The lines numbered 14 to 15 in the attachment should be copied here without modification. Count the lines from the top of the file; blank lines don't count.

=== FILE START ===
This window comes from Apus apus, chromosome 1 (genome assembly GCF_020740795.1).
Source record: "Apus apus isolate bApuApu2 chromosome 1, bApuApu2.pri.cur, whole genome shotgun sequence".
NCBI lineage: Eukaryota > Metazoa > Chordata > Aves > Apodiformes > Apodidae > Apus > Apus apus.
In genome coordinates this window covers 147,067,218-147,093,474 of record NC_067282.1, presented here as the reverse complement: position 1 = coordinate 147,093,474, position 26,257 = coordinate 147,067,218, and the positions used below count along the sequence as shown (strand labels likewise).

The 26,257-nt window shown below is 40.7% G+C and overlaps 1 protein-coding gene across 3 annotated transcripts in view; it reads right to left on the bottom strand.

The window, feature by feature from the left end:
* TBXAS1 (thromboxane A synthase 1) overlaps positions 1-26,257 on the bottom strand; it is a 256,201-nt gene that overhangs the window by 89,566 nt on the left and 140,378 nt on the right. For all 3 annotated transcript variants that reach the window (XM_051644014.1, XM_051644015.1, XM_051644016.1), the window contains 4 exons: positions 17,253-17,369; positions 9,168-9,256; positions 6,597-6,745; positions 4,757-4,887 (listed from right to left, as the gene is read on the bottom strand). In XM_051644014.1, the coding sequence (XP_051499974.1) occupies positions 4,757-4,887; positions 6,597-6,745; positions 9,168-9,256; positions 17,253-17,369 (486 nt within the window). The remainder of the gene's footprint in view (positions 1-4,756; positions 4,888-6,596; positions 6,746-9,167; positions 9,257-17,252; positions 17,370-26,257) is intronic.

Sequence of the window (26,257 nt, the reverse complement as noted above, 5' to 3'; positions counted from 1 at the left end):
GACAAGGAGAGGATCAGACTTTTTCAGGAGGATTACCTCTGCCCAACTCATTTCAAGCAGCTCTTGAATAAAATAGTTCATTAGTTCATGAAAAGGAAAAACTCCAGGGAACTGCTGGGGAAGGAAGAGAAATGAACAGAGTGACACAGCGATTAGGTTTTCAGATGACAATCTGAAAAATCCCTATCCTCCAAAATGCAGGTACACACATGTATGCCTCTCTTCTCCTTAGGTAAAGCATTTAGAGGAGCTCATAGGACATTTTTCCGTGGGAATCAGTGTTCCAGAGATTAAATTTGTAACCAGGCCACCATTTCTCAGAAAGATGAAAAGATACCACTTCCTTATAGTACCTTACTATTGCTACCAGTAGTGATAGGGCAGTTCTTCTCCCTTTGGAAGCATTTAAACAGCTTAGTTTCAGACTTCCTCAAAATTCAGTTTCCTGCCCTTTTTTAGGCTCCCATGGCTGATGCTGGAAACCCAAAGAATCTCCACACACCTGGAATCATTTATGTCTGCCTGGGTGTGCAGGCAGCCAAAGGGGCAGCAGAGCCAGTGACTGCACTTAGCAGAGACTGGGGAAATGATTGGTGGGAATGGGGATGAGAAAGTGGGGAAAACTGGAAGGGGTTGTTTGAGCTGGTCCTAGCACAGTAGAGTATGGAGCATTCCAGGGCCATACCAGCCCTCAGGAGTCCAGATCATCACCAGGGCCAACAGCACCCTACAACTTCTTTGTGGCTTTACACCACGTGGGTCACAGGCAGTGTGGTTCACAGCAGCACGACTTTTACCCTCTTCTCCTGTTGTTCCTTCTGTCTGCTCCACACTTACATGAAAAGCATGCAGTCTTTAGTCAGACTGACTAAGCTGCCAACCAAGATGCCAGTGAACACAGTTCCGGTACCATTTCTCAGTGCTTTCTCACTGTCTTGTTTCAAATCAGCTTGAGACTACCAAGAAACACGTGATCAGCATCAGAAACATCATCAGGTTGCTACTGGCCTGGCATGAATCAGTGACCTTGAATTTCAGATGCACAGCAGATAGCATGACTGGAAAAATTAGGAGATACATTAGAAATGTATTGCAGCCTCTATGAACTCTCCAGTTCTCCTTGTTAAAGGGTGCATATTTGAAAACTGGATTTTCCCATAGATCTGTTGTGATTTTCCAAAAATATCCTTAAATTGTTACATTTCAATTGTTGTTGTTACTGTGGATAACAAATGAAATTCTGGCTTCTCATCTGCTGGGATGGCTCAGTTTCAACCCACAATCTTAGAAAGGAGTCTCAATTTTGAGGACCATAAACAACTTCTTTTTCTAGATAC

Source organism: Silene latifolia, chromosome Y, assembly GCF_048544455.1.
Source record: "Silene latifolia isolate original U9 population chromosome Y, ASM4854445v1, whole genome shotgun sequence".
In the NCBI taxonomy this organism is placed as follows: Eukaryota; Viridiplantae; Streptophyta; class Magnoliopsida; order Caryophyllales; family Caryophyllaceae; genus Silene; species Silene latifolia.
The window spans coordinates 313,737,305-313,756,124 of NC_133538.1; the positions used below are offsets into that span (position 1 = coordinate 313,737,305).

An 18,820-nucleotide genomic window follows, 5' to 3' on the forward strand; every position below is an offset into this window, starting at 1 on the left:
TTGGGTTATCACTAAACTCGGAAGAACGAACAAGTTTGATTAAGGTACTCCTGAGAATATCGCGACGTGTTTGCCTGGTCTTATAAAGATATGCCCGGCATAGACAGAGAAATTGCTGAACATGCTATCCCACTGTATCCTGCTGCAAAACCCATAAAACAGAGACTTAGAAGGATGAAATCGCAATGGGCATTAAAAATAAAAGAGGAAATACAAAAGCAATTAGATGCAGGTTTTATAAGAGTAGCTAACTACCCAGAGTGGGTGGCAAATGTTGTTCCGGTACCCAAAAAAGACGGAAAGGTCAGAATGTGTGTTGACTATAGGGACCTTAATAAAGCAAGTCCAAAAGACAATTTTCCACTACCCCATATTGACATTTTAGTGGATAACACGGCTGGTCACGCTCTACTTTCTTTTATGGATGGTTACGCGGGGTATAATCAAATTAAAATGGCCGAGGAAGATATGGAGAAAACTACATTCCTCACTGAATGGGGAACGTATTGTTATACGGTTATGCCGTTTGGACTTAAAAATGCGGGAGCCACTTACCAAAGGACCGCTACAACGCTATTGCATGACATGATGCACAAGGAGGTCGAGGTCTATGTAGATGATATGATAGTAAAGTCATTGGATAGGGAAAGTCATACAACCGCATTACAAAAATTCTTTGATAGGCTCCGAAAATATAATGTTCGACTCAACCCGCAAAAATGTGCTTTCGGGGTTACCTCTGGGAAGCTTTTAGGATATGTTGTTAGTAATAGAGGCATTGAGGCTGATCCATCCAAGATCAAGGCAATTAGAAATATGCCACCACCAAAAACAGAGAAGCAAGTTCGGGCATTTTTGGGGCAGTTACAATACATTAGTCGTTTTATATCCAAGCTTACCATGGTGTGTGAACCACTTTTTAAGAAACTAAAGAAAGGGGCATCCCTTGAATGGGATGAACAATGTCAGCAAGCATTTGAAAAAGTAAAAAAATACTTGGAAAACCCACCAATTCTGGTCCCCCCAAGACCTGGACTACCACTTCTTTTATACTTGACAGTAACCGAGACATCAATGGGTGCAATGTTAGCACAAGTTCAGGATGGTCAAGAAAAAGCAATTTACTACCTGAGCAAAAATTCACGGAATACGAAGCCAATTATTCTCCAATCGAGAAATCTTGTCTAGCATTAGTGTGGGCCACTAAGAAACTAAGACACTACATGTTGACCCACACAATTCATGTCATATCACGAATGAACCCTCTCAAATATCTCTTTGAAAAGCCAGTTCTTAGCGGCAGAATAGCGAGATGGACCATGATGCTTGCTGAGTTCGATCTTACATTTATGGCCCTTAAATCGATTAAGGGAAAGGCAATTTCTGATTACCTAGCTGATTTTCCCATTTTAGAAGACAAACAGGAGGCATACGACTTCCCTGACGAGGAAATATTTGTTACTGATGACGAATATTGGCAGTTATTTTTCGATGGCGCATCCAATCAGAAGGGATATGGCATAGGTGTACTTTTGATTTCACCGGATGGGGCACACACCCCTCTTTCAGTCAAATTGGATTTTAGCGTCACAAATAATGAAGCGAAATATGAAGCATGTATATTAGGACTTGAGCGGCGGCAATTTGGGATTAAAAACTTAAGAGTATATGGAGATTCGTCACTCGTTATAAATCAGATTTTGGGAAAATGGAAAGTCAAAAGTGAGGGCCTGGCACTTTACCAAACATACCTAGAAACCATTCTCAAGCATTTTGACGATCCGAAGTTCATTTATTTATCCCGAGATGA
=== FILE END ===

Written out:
An 18,820-nucleotide genomic window follows, 5' to 3' on the forward strand; every position below is an offset into this window, starting at 1 on the left:
TTGGGTTATCACTAAACTCGGAAGAACGAACAAGTTTGATTAAGGTACTCCTGAGAATATCGCGACGTGTTTGCCTGGTCTTATAAAGATATGCCCGGCATAGACAGAGAAATTGCTGAACATGCTATCCCACTGTATCCTGCTGCAAAACCCATAAAACAGAGACTTAGAAGGATGAAATCGCAATGGGCATTAAAAATAAAAGAGGAAATACAAAAGCAATTAGATGCAGGTTTTATAAGAGTAGCTAACTACCCAGAGTGGGTGGCAAATGTTGTTCCGGTACCCAAAAAAGACGGAAAGGTCAGAATGTGTGTTGACTATAGGGACCTTAATAAAGCAAGTCCAAAAGACAATTTTCCACTACCCCATATTGACATTTTAGTGGATAACACGGCTGGTCACGCTCTACTTTCTTTTATGGATGGTTACGCGGGGTATAATCAAATTAAAATGGCCGAGGAAGATATGGAGAAAACTACATTCCTCACTGAATGGGGAACGTATTGTTATACGGTTATGCCGTTTGGACTTAAAAATGCGGGAGCCACTTACCAAAGGACCGCTACAACGCTATTGCATGACATGATGCACAAGGAGGTCGAGGTCTATGTAGATGATATGATAGTAAAGTCATTGGATAGGGAAAGTCATACAACCGCATTACAAAAATTCTTTGATAGGCTCCGAAAATATAATGTTCGACTCAACCCGCAAAAATGTGCTTTCGGGGTTACCTCTGGGAAGCTTTTAGGATATGTTGTTAGTAATAGAGGCATTGAGGCTGATCCATCCAAGATCAAGGCAATTAGAAATATGCCACCACCAAAAACAGAGAAGCAAGTTCGGGCATTTTTGGGGCAGTTACAATACATTAGTCGTTTTATATCCAAGCTTACCATGGTGTGTGAACCACTTTTTAAGAAACTAAAGAAAGGGGCATCCCTTGAATGGGATGAACAATGTCAGCAAGCATTTGAAAAAGTAAAAAAATACTTGGAAAACCCACCAATTCTGGTCCCCCCAAGACCTGGACTACCACTTCTTTTATACTTGACAGTAACCGAGACATCAATGGGTGCAATGTTAGCACAAGTTCAGGATGGTCAAGAAAAAGCAATTTACTACCTGAGCAAAAATTCACGGAATACGAAGCCAATTATTCTCCAATCGAGAAATCTTGTCTAGCATTAGTGTGGGCCACTAAGAAACTAAGACACTACATGTTGACCCACACAATTCATGTCATATCACGAATGAACCCTCTCAAATATCTCTTTGAAAAGCCAGTTCTTAGCGGCAGAATAGCGAGATGGACCATGATGCTTGCTGAGTTCGATCTTACATTTATGGCCCTTAAATCGATTAAGGGAAAGGCAATTTCTGATTACCTAGCTGATTTTCCCATTTTAGAAGACAAACAGGAGGCATACGACTTCCCTGACGAGGAAATATTTGTTACTGATGACGAATATTGGCAGTTATTTTTCGATGGCGCATCCAATCAGAAGGGATATGGCATAGGTGTACTTTTGATTTCACCGGATGGGGCACACACCCCTCTTTCAGTCAAATTGGATTTTAGCGTCACAAATAATGAAGCGAAATATGAAGCATGTATATTAGGACTTGAGCGGCGGCAATTTGGGATTAAAAACTTAAGAGTATATGGAGATTCGTCACTCGTTATAAATCAGATTTTGGGAAAATGGAAAGTCAAAAGTGAGGGCCTGGCACTTTACCAAACATACCTAGAAACCATTCTCAAGCATTTTGACGATCCGAAGTTCATTTATTTATCCCGAGATGA